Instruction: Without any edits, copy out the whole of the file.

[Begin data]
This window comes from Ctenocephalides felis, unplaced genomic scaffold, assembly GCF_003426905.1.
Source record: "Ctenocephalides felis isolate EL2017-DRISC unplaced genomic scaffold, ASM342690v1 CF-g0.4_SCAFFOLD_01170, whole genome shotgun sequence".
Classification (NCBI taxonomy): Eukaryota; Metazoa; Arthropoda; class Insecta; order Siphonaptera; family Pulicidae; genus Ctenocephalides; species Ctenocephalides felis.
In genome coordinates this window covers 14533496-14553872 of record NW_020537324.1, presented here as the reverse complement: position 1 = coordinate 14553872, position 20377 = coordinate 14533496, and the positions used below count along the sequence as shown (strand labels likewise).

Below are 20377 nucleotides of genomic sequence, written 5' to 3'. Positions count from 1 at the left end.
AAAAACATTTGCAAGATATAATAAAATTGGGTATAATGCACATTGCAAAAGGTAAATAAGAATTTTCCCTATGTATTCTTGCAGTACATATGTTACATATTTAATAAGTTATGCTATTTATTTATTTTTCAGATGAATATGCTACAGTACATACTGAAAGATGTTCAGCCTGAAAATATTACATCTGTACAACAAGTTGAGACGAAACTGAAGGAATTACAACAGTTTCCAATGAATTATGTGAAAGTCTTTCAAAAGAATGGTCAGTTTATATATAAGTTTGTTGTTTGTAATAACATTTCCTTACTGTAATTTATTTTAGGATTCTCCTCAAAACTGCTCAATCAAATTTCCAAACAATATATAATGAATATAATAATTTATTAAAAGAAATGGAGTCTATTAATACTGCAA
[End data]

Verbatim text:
This window comes from Ctenocephalides felis, unplaced genomic scaffold, assembly GCF_003426905.1.
Source record: "Ctenocephalides felis isolate EL2017-DRISC unplaced genomic scaffold, ASM342690v1 CF-g0.4_SCAFFOLD_01170, whole genome shotgun sequence".
Classification (NCBI taxonomy): Eukaryota; Metazoa; Arthropoda; class Insecta; order Siphonaptera; family Pulicidae; genus Ctenocephalides; species Ctenocephalides felis.
In genome coordinates this window covers 14533496-14553872 of record NW_020537324.1, presented here as the reverse complement: position 1 = coordinate 14553872, position 20377 = coordinate 14533496, and the positions used below count along the sequence as shown (strand labels likewise).

Below are 20377 nucleotides of genomic sequence, written 5' to 3'. Positions count from 1 at the left end.
AAAAACATTTGCAAGATATAATAAAATTGGGTATAATGCACATTGCAAAAGGTAAATAAGAATTTTCCCTATGTATTCTTGCAGTACATATGTTACATATTTAATAAGTTATGCTATTTATTTATTTTTCAGATGAATATGCTACAGTACATACTGAAAGATGTTCAGCCTGAAAATATTACATCTGTACAACAAGTTGAGACGAAACTGAAGGAATTACAACAGTTTCCAATGAATTATGTGAAAGTCTTTCAAAAGAATGGTCAGTTTATATATAAGTTTGTTGTTTGTAATAACATTTCCTTACTGTAATTTATTTTAGGATTCTCCTCAAAACTGCTCAATCAAATTTCCAAACAATATATAATGAATATAATAATTTATTAAAAGAAATGGAGTCTATTAATACTGCAA